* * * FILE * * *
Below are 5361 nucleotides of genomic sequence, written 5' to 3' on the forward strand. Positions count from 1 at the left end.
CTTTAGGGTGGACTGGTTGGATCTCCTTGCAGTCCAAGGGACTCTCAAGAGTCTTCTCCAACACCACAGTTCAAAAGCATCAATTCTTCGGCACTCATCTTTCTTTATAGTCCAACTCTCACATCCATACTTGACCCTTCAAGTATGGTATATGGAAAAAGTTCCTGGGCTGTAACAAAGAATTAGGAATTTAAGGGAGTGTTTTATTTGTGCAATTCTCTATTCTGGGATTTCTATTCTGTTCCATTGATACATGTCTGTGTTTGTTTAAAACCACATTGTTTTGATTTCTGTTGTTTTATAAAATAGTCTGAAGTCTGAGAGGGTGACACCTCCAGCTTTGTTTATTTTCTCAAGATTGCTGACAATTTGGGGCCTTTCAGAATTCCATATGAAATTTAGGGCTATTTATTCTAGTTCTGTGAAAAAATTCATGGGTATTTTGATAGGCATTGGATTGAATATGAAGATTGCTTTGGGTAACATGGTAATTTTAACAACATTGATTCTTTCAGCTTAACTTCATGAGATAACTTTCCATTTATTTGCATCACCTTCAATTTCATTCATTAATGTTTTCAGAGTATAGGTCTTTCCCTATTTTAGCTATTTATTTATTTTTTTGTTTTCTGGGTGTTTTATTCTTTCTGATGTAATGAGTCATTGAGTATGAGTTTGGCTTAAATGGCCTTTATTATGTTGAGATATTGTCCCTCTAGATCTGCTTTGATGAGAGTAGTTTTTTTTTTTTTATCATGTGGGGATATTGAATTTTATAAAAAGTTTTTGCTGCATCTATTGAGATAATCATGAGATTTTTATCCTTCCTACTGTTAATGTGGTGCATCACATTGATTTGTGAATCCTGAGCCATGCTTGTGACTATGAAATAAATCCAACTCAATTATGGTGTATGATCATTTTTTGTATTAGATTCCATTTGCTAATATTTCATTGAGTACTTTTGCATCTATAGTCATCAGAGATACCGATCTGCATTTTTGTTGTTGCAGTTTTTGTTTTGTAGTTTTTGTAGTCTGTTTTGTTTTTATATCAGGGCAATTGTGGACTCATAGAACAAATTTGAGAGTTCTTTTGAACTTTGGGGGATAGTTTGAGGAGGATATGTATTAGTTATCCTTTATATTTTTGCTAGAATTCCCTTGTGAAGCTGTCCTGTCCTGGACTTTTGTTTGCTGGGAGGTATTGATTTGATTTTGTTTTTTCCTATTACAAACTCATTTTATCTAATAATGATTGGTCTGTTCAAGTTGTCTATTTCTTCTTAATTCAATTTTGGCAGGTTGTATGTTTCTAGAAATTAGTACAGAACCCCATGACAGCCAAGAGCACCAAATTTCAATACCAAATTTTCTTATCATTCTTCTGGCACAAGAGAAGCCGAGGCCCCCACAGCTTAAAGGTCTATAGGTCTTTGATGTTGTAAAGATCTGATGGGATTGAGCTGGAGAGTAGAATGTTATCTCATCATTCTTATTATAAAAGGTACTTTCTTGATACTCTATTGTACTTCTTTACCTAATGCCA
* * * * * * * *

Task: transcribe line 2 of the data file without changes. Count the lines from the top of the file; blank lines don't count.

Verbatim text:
CTTTAGGGTGGACTGGTTGGATCTCCTTGCAGTCCAAGGGACTCTCAAGAGTCTTCTCCAACACCACAGTTCAAAAGCATCAATTCTTCGGCACTCATCTTTCTTTATAGTCCAACTCTCACATCCATACTTGACCCTTCAAGTATGGTATATGGAAAAAGTTCCTGGGCTGTAACAAAGAATTAGGAATTTAAGGGAGTGTTTTATTTGTGCAATTCTCTATTCTGGGATTTCTATTCTGTTCCATTGATACATGTCTGTGTTTGTTTAAAACCACATTGTTTTGATTTCTGTTGTTTTATAAAATAGTCTGAAGTCTGAGAGGGTGACACCTCCAGCTTTGTTTATTTTCTCAAGATTGCTGACAATTTGGGGCCTTTCAGAATTCCATATGAAATTTAGGGCTATTTATTCTAGTTCTGTGAAAAAATTCATGGGTATTTTGATAGGCATTGGATTGAATATGAAGATTGCTTTGGGTAACATGGTAATTTTAACAACATTGATTCTTTCAGCTTAACTTCATGAGATAACTTTCCATTTATTTGCATCACCTTCAATTTCATTCATTAATGTTTTCAGAGTATAGGTCTTTCCCTATTTTAGCTATTTATTTATTTTTTTGTTTTCTGGGTGTTTTATTCTTTCTGATGTAATGAGTCATTGAGTATGAGTTTGGCTTAAATGGCCTTTATTATGTTGAGATATTGTCCCTCTAGATCTGCTTTGATGAGAGTAGTTTTTTTTTTTTTATCATGTGGGGATATTGAATTTTATAAAAAGTTTTTGCTGCATCTATTGAGATAATCATGAGATTTTTATCCTTCCTACTGTTAATGTGGTGCATCACATTGATTTGTGAATCCTGAGCCATGCTTGTGACTATGAAATAAATCCAACTCAATTATGGTGTATGATCATTTTTTGTATTAGATTCCATTTGCTAATATTTCATTGAGTACTTTTGCATCTATAGTCATCAGAGATACCGATCTGCATTTTTGTTGTTGCAGTTTTTGTTTTGTAGTTTTTGTAGTCTGTTTTGTTTTTATATCAGGGCAATTGTGGACTCATAGAACAAATTTGAGAGTTCTTTTGAACTTTGGGGGATAGTTTGAGGAGGATATGTATTAGTTATCCTTTATATTTTTGCTAGAATTCCCTTGTGAAGCTGTCCTGTCCTGGACTTTTGTTTGCTGGGAGGTATTGATTTGATTTTGTTTTTTCCTATTACAAACTCATTTTATCTAATAATGATTGGTCTGTTCAAGTTGTCTATTTCTTCTTAATTCAATTTTGGCAGGTTGTATGTTTCTAGAAATTAGTACAGAACCCCATGACAGCCAAGAGCACCAAATTTCAATACCAAATTTTCTTATCATTCTTCTGGCACAAGAGAAGCCGAGGCCCCCACAGCTTAAAGGTCTATAGGTCTTTGATGTTGTAAAGATCTGATGGGATTGAGCTGGAGAGTAGAATGTTATCTCATCATTCTTATTATAAAAGGTACTTTCTTGATACTCTATTGTACTTCTTTACCTAATGCCA